Materialism and Formalism
This course provides a follow up to English 301, the Introduction to the English major. It is a practicum of critical methods. This particular 302 will provide in-depth practice in “cultural studies” approaches to the novel. Our focus on cultural studies will include attention to the following methodological questions: what is the “form” in formalist approaches to the novel? What is “materialism” and why would you use it to read novels? What kinds of critical practices – close reading, archive development, historical research – are important to cultural studies methodologies? Does narratology (the study of narrative form) have a role? What about ethnography or other research methods from anthropology, sociology, or the empirical human sciences? By the end of the course, students should have a grasp of various approaches to the study of culture and narrative forms. Students will also have been exposed to a range of social and political questions rel!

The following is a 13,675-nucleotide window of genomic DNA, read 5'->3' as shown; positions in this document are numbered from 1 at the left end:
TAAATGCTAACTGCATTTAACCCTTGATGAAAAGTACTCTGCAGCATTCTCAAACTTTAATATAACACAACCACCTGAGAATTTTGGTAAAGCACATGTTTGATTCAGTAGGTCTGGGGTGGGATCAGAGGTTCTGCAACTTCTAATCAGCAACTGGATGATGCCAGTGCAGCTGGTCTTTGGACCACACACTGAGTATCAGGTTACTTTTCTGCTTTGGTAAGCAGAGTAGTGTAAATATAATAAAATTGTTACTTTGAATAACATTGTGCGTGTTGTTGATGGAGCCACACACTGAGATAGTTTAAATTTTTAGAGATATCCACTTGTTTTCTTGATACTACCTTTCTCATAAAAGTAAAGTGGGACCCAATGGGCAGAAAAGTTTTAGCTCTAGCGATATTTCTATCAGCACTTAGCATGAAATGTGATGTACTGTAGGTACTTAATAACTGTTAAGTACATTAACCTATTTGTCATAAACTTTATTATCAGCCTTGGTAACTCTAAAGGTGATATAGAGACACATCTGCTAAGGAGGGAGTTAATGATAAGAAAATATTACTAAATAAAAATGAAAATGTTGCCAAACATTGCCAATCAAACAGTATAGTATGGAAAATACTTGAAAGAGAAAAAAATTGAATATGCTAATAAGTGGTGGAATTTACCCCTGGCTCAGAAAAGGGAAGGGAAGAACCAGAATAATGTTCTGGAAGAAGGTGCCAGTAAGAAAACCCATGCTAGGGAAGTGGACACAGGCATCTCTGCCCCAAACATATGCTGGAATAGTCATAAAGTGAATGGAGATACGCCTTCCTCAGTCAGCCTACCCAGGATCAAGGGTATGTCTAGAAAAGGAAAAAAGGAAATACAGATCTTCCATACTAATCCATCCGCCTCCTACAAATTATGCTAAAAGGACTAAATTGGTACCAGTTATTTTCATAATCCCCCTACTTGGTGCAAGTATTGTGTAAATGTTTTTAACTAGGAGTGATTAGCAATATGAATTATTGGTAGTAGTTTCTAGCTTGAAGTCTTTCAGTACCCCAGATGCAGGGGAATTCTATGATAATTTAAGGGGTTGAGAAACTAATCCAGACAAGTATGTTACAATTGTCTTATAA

ated to cultural studies methodologies, including theories of race, gender, sexuality, and class.
Henry James, Daisy Miller (UW Bookstore)
Jeanette Winterson, The Passion (UW Bookstore)
Caryl Philips, Crossing the River (UW Bookstore)
Course Reader: Additional course readings will be available on-line.